Congratulations to France for winning their first Six Nations and Grand Slam in 12 years. They thoroughly deserve the plaudits that come their way and will be the team to beat at the 2023 Rugby World Cup. They did not need to be at their best against England to achieve it. As for England, another mediocre campaign ends with a dark cloud around Eddie Jones’ future as England coach. In what promises to be a difficult few days for England rugby and Eddie Jones, the burning question will be whether Eddie Jones stays as England coach. During this Six Nations campaign, England have regressed alarmingly in attack, defence, selection and tactics. Last Word On Rugby analyses the problem areas for England and the personnel which might fix the leak.
Eddie Jones’ future and England Rugby – A marriage of convenience
First things first. Will England’s RFU sack Eddie Jones? It is highly unlikely for a number of reasons. Financially it will be difficult to do and operationally who do you bring in at such short notice with the World Cup barely 18 months away? Eddie Jones’ future is seemingly secure and he has some credit left in the bank. The 2019 run to the Rugby World Cup Final is evidence of that. That said, the RFU need to reign Eddie Jones in.
Fans and journalists are beginning to tire at the way Jones presents himself and his team. Don’t get Sir Clive Woodward on this subject. He is one who is sick and tired of the way that Jones launches bold predictions against the opposition which invariably rarely work out. England’s rugby team are not universally popular – particularly in a tournament like the Six Nations – so why feed opponents with extra motivation?
What started out by Jones as a refreshingly different approach to talking to the press back in 2015 has now turned into a squeamishly uncomfortable 10-15 minutes of question time. There is not a coach in any sport anywhere who enjoys press conferences but most make the effort to be polite and accountable. Jones relishes the one-word answer, is defensive to the point of being almost rude. He pushes scribes to write negatively about him and his team. His England rugby team are under enough pressure so why heap more on by arrogant and misguided predictions to their opponents and to the press?
Muddled Selection Strategy
A major issue with Eddie Jones’ management is his selection strategy. Does he know his starting First XV? Injuries have undoubtedly played a part but some of the decision-making on selection has been utterly confusing.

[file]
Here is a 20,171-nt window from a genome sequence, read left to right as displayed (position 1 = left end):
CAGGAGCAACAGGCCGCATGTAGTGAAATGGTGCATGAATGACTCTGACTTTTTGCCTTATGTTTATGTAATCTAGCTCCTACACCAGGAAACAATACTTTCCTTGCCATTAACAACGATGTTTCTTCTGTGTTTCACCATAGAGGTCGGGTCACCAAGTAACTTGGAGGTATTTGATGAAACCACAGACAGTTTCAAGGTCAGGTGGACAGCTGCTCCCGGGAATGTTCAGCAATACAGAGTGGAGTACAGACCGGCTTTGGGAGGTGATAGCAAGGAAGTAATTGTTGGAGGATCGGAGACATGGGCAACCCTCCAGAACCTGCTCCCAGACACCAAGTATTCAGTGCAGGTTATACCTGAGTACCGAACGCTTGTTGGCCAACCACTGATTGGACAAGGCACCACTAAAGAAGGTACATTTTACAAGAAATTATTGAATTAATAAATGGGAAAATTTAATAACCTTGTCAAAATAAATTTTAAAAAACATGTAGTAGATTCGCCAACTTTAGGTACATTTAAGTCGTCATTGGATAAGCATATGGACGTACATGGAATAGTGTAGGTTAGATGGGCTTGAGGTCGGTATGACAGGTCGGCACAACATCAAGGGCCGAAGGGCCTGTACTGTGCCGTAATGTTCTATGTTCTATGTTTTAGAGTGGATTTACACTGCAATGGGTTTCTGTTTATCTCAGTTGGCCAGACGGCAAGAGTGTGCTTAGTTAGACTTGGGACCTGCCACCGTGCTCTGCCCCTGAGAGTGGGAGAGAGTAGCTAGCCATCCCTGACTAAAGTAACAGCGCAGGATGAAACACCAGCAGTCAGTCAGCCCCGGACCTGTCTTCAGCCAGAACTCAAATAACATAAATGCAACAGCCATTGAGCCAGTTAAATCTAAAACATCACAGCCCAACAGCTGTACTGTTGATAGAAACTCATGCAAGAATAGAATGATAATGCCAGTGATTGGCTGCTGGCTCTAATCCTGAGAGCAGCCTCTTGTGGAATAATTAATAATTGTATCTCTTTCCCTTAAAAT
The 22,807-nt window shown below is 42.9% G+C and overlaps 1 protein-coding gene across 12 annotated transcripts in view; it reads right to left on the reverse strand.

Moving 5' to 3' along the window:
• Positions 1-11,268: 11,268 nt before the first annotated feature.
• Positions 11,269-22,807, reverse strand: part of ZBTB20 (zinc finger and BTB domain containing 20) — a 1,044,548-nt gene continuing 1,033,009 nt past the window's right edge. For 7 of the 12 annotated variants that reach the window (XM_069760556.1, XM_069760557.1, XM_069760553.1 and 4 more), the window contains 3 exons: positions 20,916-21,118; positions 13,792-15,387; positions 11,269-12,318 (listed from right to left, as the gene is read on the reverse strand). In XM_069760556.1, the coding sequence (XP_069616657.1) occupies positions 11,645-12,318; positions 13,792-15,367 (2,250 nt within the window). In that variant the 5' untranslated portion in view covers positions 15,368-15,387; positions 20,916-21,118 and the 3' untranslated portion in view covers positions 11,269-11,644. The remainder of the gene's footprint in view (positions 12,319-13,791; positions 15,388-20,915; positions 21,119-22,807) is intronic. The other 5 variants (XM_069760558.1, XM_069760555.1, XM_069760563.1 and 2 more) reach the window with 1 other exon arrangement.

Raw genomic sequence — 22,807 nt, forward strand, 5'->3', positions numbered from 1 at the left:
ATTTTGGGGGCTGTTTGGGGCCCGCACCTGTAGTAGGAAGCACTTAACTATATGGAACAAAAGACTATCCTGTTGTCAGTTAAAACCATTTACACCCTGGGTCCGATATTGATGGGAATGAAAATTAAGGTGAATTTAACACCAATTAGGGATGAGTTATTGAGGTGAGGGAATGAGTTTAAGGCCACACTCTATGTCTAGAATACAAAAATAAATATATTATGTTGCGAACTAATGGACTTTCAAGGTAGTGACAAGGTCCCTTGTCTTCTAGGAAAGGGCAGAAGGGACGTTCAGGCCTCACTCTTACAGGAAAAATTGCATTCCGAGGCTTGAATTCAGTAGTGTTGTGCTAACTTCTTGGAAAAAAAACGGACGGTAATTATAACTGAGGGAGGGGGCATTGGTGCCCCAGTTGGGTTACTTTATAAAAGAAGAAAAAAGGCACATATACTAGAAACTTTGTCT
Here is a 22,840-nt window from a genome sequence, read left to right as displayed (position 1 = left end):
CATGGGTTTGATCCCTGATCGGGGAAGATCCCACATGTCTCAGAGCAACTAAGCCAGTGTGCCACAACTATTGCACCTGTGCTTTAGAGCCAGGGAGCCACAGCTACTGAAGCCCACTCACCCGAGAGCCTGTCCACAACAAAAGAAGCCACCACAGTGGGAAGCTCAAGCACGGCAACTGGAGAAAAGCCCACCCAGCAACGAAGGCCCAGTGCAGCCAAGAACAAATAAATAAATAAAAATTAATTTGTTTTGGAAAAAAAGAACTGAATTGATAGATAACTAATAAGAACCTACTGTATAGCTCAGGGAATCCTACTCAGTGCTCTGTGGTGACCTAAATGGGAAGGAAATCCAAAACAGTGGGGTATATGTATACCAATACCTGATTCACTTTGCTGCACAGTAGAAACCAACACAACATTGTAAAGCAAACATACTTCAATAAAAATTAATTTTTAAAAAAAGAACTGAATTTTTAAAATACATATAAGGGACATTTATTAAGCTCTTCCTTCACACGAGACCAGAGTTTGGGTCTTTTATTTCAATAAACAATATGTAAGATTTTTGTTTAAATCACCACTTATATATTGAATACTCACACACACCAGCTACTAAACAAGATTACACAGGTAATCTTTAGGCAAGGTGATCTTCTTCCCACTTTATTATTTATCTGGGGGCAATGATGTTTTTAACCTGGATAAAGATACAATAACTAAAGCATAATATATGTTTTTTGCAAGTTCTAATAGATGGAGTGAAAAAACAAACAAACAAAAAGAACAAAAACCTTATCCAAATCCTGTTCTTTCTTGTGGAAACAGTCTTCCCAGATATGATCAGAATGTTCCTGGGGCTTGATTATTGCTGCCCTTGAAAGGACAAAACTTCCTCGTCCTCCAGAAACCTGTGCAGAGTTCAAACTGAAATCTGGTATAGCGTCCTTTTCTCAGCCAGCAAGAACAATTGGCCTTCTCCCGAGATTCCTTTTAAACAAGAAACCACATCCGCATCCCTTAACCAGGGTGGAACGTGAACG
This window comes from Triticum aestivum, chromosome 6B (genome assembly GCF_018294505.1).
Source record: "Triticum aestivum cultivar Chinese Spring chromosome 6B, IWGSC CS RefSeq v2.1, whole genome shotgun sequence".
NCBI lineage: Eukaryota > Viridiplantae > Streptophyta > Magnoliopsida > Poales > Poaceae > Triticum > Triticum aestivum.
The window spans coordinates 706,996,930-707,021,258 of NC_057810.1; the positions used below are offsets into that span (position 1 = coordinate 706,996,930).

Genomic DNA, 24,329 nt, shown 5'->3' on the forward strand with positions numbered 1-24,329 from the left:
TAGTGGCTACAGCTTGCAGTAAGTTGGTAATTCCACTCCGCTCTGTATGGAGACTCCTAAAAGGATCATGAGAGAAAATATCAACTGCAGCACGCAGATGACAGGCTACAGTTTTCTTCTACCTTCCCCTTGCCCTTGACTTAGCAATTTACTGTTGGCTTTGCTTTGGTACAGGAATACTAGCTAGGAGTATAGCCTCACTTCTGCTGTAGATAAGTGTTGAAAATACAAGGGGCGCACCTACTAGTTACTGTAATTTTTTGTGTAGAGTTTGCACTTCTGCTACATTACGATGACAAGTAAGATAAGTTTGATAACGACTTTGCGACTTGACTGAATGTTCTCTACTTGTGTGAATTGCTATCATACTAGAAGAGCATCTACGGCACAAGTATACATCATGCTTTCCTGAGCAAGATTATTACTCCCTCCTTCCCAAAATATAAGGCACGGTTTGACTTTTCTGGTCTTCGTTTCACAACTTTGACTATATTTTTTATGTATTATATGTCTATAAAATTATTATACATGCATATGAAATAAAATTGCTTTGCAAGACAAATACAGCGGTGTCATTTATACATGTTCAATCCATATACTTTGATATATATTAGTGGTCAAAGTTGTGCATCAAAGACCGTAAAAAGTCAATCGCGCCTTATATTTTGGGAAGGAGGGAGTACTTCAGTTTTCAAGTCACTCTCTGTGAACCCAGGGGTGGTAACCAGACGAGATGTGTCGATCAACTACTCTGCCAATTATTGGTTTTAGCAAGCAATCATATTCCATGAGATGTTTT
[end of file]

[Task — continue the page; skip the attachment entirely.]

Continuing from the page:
It hasn’t just been on a match by match basis. Players who are tearing it up in the Gallagher Premiership are struggling to get a look in. Sam Simmonds and Alex Dombrandt have been outstanding in the last three years but it is only in the last few months that they have been given a chance. The likes of Nick Isiekwe and Joe Launchbury don’t know whether they are coming or going. Players are constantly interchanging between bench, being sent back to their clubs or starting. There is no consistency in selection at the moment.
The team line-up for the France match typified the uncertain approach to selection. Bringing in George Furbank at full-back and moving one of England’s great prospects, Freddie Steward to the wing was a desperate move. One had to feel for Furbank, who is a competent Premiership player but is trying to reinvent himself at fly-half for his club Northampton. It was a message to France that England weren’t going to stress France by putting them under pressure with their attack. That was England’s one attacking ploy – launch the ball to the skies and get Steward to catch it. There was literally nothing else until the final quarter when England had to chase the game.
If the Rugby World Cup Final was tomorrow, would George Furbank be at full-back? Very unlikely. Surely England need to pick players who are specialists in their position if they are any chance to make a serious charge at the 2023 Rugby World Cup?
Problem positions – Centres, Number 8 and Scrum-Half